May 22: I am leaving Iraq, and a lot of people who are staying wish they could do the same:
Sahar al-Jawari, the unemployed, divorced mother who is slowly selling the last of her jewelry to survive in a city where gunshots are an everyday affair and electricity is not.
Xzibit, the 19-year-old military translator from Baghdad who uses the name of his favorite American rapper as a pseudonym to protect his identity, and who has watched people kill and be killed during the year he has worked for the Americans.
The young U.S. Army specialist, who was pacing around his combat outpost the other day, counting out loud the time he has left to serve: “Thirteen months and 29 days, 13 months and 29 days.” Stiff western wind carried his voice into streets chocking with trash and rubble.
The Army Reserve sergeant in his late 30s, who has made up his mind to start an antiwar group when he comes home.
According to Capt. Andrew Betson, who commands Alpha Company of the 4-64 Armor Battalion of the 4th Brigade, 3rd Infantry Division in Baghdad, the soldiers are exaggerating their disillusionment with Iraq.
“They may be saying ‘I hate this place,’” he said, “but they really want it to succeed, they really want to see progress here.”
From my conversations with soldiers, I, too, get a feeling that they do. So do millions of Iraqi civilians who, unlike the soldiers, don’t get to leave Iraq after their deployment is over.
But five years after the war began, the Iraqi government is feeble and basic services in the capital are as hard to come by as they were three years ago. Dead bodies no longer lie in the streets of religiously mixed neighborhoods for days, as they did last year — but there are almost no religiously mixed neighborhoods, either.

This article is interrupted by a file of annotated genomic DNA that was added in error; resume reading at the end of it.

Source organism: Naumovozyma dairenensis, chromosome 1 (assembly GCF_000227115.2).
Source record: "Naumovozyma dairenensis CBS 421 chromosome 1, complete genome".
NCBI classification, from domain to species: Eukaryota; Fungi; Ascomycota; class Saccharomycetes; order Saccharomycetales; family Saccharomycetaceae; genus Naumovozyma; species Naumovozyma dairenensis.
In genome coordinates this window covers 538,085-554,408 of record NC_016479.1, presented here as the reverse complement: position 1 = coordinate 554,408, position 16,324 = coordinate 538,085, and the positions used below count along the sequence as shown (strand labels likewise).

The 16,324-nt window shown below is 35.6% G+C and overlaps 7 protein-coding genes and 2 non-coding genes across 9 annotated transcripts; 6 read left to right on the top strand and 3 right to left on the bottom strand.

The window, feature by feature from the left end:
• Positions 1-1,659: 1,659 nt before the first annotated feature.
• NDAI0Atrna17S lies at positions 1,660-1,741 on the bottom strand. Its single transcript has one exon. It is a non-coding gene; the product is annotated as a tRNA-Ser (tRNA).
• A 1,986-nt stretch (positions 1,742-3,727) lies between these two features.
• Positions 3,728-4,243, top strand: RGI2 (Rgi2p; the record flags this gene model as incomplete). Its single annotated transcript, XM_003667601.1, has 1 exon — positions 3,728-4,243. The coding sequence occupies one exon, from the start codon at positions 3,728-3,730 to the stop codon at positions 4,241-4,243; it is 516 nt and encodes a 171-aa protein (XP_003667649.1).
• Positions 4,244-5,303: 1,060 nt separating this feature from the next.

“I was here in 2003, after the initial invasion, and things got very bad real quick,” recalled Army Capt. Sean Chase, the 4-64′s Bravo Company commander. He is stationed in Baghdad’s Risala neighborhood, which American forces say is a hotbed of Shiite militias.
“I came back for the election,” three years ago, Chase said. “Then I came back in October and it had taken a huge downturn from when I was here in 2005.”
Each year no one sweeps the streets adds a layer of decomposing trash. Each year no one repairs the leaky sewage pipes, the putrid pools that sit in Baghdad’s lowlands grow deeper and wider. Each sectarian flare-up adds a new level of deep-seated mistrust that will be “very difficult to get rid of,” predicts Eddie Bello, an Iraqi-born American who works as a cultural advisor to American troops. Like me, Bello is leaving Iraq on board a C17 military cargo plane headed for Amman, Jordan.
I climb into the plane and buckle up. My fellow passengers are mostly military contractors like Bello, U.S. State Department officials, and a few Iraqis who are lucky enough to leave. The U.S. Air Force crewmen explain how to use our oxygen masks and where the emergency exits are. Thirty minutes later, our plane speeds noisily along the runway and takes off, heading west.